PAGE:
Urban Spacemen

March 19, 2011

Today’s post was going to be about knitting (a little) and medieval stuff (a lot). But I changed my mind when, strolling through Vienna’s city centre this morning, I chanced upon this:

Your eyes do not deceive you: These are mosaic tiles showing them nasty alien creatures from Pac-Man. They’re the work of the anonymous French street artist known as Invader who has left similar depictions of characters from Pac-Man and Space Invaders in cities all over the world. When he invaded Vienna in 2006, he left 52 of his whimsical works in places all over the city. I’m pretty sure I haven’t seen them all, but I do come across one of them every now then, usually in rather unexpected places. More often than not, however, I do what most people do, i.e. I simply walk past without really taking notice of those little pieces of art.

But lately I’ve been paying more attention to decorative tiling in urban environments. This is, perhaps, mostly due to Philip Wilkinson and his English Buildings blog where he recently published a couple of posts dealing with some amazing tiled shop fronts from the 1920s and the 1930s. (And incidentally, as you may remember, I’ve blogged about something similar myself not so long ago.) As Philip and some of his commenters have rightly observed, it’s a shame that this kind of decoration just isn’t done any more…

So I guess we’re lucky to have artists like Invader: While his tiled aliens may not be as stunningly beautiful as some of those decorative tiles from long time ago, they nonetheless enliven our sometimes bleak urban landscapes and add welcome dabs of colours in unexpected places.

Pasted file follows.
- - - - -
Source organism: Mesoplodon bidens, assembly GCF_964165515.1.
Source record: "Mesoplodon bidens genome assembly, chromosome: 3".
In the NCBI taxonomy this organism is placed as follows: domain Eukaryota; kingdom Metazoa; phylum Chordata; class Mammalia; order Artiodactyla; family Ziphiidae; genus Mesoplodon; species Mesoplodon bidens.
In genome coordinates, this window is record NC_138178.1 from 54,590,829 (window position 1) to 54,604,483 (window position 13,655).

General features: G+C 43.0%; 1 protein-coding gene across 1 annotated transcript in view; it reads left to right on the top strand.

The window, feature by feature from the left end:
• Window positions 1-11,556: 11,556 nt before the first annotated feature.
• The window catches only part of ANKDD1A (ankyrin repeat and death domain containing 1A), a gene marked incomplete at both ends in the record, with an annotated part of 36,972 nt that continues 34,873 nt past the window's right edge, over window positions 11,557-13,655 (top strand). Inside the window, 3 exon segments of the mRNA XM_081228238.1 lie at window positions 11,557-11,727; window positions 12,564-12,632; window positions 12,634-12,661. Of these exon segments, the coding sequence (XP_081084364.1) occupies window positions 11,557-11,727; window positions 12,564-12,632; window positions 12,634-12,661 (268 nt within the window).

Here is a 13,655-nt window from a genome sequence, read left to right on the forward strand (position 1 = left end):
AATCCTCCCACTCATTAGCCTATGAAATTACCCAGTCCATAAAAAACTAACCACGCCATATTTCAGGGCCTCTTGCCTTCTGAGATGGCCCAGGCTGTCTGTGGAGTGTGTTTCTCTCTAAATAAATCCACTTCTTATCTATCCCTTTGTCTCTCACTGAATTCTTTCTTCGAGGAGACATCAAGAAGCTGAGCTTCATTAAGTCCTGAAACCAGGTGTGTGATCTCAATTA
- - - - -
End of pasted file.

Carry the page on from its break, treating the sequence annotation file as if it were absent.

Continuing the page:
9 Responses to “Urban Spacemen”

  1. That’s a great little mosaic – it’s the kind of thing that would bring a smile to my day. Thanks for the link to Philip Wilkinson – what a great blog! Not knowing much about architecture myself, it’s nice to have some of the background story to the brilliant things that I spot around London.

    • [c] said

      Thanks! Seeing that mosaic on the street certainly brought a smile to my day – I know that a photo isn’t the same as the real thing, but I still hope that seeing it on our blog has a similar effect :-)

  2. That’s a strange little coincidence. When I was in Vienna in 2006 one of the things I photographed was this:

    I don’t think there can be any link, can there? Just an archetype of sorts…

  3. Sorry, I tried to insert the image direct, and WordPress has carefully erased it. Here’s the link.

    • [c] said

      Oh yes, there’s quite a lot of those all over the city – they come with a whole array of messages, e.g. Space Invaders against sexism, against fascism, against antisemitism, against homophobia etc. etc. (You can view them all here)
      I don’t think they’re connected to Invader’s street art, though. They’re more of a political thing based on the conviction that Austria’s government policies rather reinforce than fight all the “isms” listed above and that the “silent majority” actually supports this attitude and that ergo it would need a force from outer space to bring about change. At least that’s the explanation the makers of those posters/stickers give on their homepage, and while their assessment of the situation may seem a bit pessimistic, I’m afraid they may be right…

      • Wow, I hadn’t realised I’d seen a tiny part of something larger, I thought it was just a nice piece of activism. But that’s a movement! Even if perhaps only a small one. Well, I like their style of outreach and admire their idealism at least. Thanks for the link.

  4. ramaryllis said

    aah, now I have that song stuck in my head (“I’m the urban spaceman, baby, I can fly; I’m a super sonic guy …”) ;-)

    • [c] said

      Oh, sorry about that – if it’s any solace, I’ve had that song stuck in my head ever since I wrote that post, too. I guess I should have paid more attention to the potential side effects when I chose that title for the post ;-)

      • ramaryllis said

        well, meanwhile it’s gone (just to reassure you ;-)).
        But I like 60s pop/rock, so in that respect, it was noch such a big problem.

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